Monday, October 26, 2015

The Tree in the Forest

You know the old college discussion—“If the tree falls in the forest and no one’s around to hear it, does it make a sound?” Ah, the luxury of college days, asking questions like that, questions that soon would change to “Can I find a job? Can I find a mate? Who will pay for the wedding?” Then “Cloth or disposable diapers? Can we find a babysitter? Is there a return policy on kids?” Next phase—“Can we afford college? Should we move to Finland?” Still later, “Can I still sit on the floor while I teach the kids? Can I get up again?” And so on.
This Friday will be my practical version of the tree conundrum—“If I give a concert and no one comes to hear it, does the music exist?” I’ve been playing a lot of piano at home and in my own snail’s pace and weird way, felt like I was making “progress,” whatever that is. New conceptions, cleaner technique, deeper feeling my way into each note, more facility with the language of jazz. And so I had the bright idea that I should give a concert to complete the process. Looked up the etymology of “per-form” and came up with things like “to carry through, to see to completion, to fulfill.”

There is some music in the world that is played with no one else around to hear it or lots of music that is never recorded to carry on beyond the moment and yes, it does exist and makes an impact on the player, if nothing else. But the sense of fulfillment is in the sharing and hey, that’s pretty much true of every art form and cooking and sex and just about everything we do that’s worthy of sharing. Much is crafted in solitude, but needs to come out of the woodshed before it feels wholly complete.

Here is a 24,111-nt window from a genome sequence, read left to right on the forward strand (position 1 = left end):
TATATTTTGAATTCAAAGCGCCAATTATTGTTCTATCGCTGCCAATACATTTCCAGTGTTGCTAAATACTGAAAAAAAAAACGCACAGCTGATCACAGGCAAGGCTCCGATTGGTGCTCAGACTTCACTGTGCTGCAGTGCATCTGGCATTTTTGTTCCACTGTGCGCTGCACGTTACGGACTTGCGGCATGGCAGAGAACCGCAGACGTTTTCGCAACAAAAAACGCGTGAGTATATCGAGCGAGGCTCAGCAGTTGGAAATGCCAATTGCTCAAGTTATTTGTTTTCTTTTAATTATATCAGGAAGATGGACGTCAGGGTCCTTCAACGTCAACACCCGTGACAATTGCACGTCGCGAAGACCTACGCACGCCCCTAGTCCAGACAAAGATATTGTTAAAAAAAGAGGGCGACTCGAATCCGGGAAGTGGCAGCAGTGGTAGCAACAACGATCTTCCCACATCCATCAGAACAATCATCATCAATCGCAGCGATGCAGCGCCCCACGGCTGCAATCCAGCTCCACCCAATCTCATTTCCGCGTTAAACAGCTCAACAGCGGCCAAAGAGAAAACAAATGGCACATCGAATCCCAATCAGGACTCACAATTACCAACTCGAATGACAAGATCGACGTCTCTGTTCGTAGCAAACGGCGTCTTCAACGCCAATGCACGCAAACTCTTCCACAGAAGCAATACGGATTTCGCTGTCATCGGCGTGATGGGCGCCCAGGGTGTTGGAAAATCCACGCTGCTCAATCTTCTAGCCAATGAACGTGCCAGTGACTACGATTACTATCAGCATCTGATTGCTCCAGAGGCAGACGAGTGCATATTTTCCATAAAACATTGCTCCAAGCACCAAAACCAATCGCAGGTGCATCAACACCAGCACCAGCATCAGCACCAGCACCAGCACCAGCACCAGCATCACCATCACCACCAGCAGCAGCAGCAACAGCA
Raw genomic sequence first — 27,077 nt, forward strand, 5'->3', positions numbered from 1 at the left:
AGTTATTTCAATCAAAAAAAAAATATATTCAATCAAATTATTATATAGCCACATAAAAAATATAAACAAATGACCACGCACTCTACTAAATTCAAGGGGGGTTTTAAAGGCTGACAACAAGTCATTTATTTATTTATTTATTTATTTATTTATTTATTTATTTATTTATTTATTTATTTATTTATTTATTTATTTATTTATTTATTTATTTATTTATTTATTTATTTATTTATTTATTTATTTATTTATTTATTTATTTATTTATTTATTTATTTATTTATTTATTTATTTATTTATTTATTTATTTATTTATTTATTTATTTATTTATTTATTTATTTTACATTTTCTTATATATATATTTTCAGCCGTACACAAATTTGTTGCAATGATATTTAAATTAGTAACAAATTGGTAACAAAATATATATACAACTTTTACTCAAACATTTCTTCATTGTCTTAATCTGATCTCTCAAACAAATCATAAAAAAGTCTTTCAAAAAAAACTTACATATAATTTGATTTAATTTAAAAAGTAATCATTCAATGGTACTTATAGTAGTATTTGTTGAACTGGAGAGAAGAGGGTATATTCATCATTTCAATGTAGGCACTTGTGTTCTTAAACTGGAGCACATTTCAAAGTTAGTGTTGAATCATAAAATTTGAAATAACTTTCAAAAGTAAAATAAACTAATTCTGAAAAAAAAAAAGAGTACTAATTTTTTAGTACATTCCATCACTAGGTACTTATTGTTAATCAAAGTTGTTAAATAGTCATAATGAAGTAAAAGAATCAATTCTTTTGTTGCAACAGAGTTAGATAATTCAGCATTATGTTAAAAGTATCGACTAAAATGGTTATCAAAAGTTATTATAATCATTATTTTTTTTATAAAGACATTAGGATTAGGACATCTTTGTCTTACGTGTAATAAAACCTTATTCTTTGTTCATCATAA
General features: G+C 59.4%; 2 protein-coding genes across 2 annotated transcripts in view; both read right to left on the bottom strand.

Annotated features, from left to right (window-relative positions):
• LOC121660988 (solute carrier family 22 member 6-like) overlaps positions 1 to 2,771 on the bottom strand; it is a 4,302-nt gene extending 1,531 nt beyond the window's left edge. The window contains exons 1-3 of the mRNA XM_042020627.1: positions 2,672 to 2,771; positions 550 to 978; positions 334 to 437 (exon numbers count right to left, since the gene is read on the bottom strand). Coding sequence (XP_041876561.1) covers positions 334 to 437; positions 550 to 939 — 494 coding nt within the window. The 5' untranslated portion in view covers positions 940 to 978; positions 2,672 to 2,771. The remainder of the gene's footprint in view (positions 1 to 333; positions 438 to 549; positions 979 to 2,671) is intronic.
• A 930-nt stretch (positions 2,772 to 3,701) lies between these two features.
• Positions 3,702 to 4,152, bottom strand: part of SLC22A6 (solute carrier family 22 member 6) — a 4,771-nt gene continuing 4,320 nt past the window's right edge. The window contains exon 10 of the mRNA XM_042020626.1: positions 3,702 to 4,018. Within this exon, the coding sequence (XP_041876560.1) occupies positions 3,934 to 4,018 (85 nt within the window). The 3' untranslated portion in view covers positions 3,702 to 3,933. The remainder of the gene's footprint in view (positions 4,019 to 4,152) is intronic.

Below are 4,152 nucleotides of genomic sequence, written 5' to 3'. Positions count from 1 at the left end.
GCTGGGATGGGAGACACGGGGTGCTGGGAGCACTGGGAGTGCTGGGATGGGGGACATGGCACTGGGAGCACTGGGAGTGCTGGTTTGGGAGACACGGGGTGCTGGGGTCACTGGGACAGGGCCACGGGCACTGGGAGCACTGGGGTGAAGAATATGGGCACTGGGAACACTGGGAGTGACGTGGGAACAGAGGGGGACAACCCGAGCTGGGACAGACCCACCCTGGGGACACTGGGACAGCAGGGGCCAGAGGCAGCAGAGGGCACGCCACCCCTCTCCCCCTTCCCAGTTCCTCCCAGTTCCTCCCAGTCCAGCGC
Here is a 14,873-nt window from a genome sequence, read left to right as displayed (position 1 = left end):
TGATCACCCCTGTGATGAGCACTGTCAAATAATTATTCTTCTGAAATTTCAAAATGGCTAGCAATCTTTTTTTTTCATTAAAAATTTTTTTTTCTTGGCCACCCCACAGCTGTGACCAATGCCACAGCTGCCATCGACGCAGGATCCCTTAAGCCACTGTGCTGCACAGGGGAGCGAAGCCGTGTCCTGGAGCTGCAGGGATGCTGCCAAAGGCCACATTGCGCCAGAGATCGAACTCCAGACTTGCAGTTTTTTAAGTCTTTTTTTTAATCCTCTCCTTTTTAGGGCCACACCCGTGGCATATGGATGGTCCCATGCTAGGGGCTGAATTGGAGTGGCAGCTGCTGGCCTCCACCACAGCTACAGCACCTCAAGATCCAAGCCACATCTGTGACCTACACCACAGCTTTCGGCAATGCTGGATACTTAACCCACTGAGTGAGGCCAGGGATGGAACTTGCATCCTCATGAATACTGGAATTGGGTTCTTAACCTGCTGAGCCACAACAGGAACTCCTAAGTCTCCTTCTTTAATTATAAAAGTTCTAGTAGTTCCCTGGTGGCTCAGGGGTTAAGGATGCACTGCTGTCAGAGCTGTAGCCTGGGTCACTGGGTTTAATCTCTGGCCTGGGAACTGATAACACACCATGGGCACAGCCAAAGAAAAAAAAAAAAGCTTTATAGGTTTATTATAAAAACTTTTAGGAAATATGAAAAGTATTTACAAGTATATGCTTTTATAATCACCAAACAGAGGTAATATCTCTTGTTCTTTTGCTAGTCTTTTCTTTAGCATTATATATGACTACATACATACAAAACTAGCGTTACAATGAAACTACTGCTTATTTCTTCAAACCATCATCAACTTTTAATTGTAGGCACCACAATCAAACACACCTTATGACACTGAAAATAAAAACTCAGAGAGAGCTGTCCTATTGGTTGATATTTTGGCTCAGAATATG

And so I rented a hall, made a flyer, splashed it over Facebook, sent it to my group workshop e-mail, sent invites to friends who owe me favors, made a set list, practiced some more, rehearsed with my two partners-in-crime, but all with this familiar gnawing doubt—will anyone come? I mostly hear from all the people who “would love to, but they’re busy that night” and frankly, wish they wouldn’t tell me. Well, it would be okay if there were an equal number who said, “Great! See you then!” but that ain’t the case.
One of the things I love about teaching is that I have a guaranteed audience. The kids keep showing up class after class and in predictable numbers. I don’t have to entice them or thank them or wait for their r.s.v.p.— 8:15 rolls around and there’s 16 8th graders sitting on the risers ready for whatever I have to share. What a deal!!
Of course, I understand that building an audience is the dues an artist must pay. I’ve had friends quit teaching and devote themselves to making their living as a musician and gone to some of their shows at cafes with four people in the audience. And they’ve played as if it was Carnegie Hall. But I’m not so large-hearted and just start thinking of all the people who I’ve been faithful to—going to their art show or choir concert or poetry reading or what have you and then wondering why they’re not at mine, dang it! Or have terrible self-doubts about not being worthy. Ya-da-ya-da.
Well, we’ll see how it works out. I just want enough people there so that those who have come don’t feel embarrassed. The piano’s lovely, the hall as well and it should be a special moment to play with a 16-year old up-and-coming jazz singer who was my student at the SF School from 5 to 12 years old. That’s enough. But still would be nice if some people showed up.
And this much I can guarantee: 
The music will be lovelier than a bunch of trees falling in the forest. 

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